I am selling the following two domain names:
Buy both together for just $4,500 and SAVE $1,000!
Email me or post a comment to buy one or both of these names.
Yesterday, I blogged about the “Art of Selling a Domain Name,” and I want to take a step back a bit and discuss an important step in the process: Pricing. If you price your name too high, it won’t sell, and it will set a price ceiling for the name. If you price it too generously, you won’t achieve as high of a return as possible. There is an art to pricing a domain name, and I would like to share my own personal process for pricing my domain names when I sell.
For the sake of this blog post, I will use my domain name AlcoholCounseling.com as an example, and I will set a sales price for the name at the conclusion of this.
When I decide to sell a domain name from my portfolio, I look at a variety of factors in order to determine the price, including:
1) Traffic the name receives
2) Revenue the name receives
3) Google listings for the “bracketed term”
4) Advertisers on Google
5) Comps of recent sales
6) Gut feel
Although I don’t buy my names based on traffic or revenue, I know that many of my clients pay close attention to these figures. The amount of natural traffic a domain name receives is important because it shows how many people are looking for something on that domain name without having to incur advertise costs. I also use the Overture search tool to get an idea of how many people are searching for the phrase or keyword of the domain name I am selling. For AlcoholCounseling.com, the traffic is light, only receiving about 1/2 a unique per day.
The revenue is important because a name might receive very little traffic, but the revenue per click may be very strong. Conversely, a domain name might receive a ton of traffic, but the click through rate might be low and the revenue per click might be low as well. This is important because if a name has strong revenue, a developer can build compelling content, increasing search engine traffic, and dramatically the revenue produced by the name. For AlcoholCounseling.com, the CTR is about 25% and the revenue per click is around $1.50. It is important to keep in mind that revenue share and CTR will differ for each parking provider and can be very different. This is one reason I only use this as a guideline.
I use the number of Google listings for the word or term in my domain name as an indicator of how much information is being published about the topic. It is likely that there is a parallel between the amount of information available and the number of people looking to find information. In the case of “alcohol counseling,” there are 154,000 Google searches for the topic. It is important to put the term in brackets, otherwise the results will include all pages that use alcohol or counseling, which is deceptive.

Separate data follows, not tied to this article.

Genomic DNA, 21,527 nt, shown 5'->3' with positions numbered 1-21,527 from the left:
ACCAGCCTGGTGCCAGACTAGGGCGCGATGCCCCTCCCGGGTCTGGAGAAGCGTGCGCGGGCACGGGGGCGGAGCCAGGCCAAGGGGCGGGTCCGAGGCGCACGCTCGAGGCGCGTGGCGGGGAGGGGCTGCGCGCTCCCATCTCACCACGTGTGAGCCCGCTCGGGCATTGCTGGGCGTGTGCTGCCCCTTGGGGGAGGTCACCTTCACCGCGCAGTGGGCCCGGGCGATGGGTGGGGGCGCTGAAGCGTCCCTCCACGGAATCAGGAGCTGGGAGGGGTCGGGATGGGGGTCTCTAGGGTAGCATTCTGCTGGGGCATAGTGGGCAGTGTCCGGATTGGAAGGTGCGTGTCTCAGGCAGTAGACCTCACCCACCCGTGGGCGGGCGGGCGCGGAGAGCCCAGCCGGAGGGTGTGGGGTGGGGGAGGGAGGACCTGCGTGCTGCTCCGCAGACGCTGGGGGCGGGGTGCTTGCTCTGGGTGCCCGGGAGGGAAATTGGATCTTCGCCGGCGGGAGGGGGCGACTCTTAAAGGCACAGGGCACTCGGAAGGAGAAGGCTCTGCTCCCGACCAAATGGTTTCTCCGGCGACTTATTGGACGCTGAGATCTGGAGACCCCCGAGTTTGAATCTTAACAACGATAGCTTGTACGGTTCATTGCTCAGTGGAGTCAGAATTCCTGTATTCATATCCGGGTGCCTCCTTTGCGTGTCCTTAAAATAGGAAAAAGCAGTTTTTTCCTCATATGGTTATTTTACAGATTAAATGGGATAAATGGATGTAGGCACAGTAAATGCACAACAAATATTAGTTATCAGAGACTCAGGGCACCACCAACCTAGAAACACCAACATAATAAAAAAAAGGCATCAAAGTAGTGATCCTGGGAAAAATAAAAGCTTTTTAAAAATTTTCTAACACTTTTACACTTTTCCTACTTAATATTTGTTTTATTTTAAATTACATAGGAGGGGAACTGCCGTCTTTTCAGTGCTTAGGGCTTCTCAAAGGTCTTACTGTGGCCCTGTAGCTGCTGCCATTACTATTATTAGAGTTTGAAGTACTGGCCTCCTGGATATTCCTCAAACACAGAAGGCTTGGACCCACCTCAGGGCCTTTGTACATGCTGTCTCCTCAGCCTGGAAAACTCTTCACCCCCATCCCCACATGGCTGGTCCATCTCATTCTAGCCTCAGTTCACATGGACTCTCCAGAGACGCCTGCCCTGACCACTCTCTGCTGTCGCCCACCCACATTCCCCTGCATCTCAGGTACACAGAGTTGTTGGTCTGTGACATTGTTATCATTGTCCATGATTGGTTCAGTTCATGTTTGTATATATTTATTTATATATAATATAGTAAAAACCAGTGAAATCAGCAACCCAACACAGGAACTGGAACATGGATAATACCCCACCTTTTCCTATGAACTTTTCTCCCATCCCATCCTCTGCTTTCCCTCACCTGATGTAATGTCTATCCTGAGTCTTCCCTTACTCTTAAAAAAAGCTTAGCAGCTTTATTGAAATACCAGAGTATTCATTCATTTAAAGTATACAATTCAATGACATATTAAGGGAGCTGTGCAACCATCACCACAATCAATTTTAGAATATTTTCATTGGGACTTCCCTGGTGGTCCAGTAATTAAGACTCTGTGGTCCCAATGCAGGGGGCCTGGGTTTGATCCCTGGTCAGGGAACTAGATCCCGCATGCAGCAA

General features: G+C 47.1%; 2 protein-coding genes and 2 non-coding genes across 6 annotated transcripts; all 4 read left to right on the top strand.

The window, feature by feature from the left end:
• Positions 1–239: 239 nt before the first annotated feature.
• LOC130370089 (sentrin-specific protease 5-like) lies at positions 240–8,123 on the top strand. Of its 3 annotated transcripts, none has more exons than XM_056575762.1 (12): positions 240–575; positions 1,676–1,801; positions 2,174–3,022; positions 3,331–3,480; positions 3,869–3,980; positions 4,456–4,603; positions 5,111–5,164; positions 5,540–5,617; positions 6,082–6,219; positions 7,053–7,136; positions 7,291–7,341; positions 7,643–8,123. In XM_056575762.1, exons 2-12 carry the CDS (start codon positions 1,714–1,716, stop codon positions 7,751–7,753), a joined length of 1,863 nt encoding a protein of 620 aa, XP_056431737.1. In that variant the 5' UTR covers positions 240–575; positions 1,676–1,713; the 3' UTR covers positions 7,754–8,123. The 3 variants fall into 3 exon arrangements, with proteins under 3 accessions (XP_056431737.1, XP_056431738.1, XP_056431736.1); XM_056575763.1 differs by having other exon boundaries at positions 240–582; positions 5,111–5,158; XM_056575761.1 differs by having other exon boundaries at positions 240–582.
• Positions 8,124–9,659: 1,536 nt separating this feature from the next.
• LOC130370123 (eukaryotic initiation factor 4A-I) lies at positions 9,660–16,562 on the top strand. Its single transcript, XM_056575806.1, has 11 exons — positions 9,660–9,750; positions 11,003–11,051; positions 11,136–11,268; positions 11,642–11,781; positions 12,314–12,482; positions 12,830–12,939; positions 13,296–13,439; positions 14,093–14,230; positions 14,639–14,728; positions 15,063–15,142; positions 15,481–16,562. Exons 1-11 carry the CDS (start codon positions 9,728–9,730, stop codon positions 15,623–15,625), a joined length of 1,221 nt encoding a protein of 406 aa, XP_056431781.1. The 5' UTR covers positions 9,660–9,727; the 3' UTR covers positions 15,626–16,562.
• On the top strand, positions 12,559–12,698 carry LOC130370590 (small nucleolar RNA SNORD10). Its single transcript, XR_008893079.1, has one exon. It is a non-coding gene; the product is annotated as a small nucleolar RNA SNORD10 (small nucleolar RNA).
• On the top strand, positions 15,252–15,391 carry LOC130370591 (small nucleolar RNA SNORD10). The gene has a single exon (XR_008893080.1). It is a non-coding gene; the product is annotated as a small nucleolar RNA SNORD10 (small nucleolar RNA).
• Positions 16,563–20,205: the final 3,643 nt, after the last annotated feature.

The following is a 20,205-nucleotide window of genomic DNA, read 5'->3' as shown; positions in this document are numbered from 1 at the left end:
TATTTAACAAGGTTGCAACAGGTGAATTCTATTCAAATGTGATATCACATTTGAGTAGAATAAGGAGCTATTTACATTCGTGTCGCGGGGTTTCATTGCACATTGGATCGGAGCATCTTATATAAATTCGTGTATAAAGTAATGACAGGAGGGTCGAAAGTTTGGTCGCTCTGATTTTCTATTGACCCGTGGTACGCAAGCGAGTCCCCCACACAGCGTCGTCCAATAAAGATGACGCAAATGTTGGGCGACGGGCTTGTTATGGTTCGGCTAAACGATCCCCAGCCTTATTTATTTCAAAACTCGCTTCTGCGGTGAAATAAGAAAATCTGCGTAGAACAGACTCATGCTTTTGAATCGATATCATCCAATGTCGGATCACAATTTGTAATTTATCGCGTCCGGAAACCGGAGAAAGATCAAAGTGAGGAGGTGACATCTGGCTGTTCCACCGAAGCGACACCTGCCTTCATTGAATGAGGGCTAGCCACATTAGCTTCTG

The number of advertisers who are paying per click is also a good indicator of the importance of a keyword or phrase, and thus the value of it. The more advertisers, the more competitive the bidding is, and that may mean a higher revenue per click figure. In the case of “alcohol counseling,” there are 8 sidebar advertisers, and there are 2 top advertisers, which is very strong in my opinion.
In order to get comparisons of other sales (both recent and historical), I like to use DNJournal’s Domain Sales chart or DNSalePrice.com. I also reference personal sales and other sales that might not have been published. For AlcoholCounseling.com, I would compare it to other psychology, rehabilitation and counseling domain sales. I have been fortunate enough to have sold a few similar names, so I have a good internal base. There have also been several public sales ranging from $3,500 – $10,000, which is in line with names I’ve sold.
Just like a real estate broker, I spend countless hours analyzing the domain market. This has given me a good “gut feel” for certain domain names. I also take my clients’ needs into account. I think about their verticals, their needs, and the types of names they buy as well as the price they would consider for this name.
In the case of AlcoholCounseling.com, I will set a price of $5,800 for the domain name with the hopes of a quick sale. Of course, if you are interested in acquiring the name, drop me a note or post a comment.
I just want to add that these are the most important factors I consider when setting my prices. There are plenty of other considerations, including: whether the other extensions are owned and used, registration date of the name, prior sale price/listing of the name, amount of inquiries the name has received in the past….etc.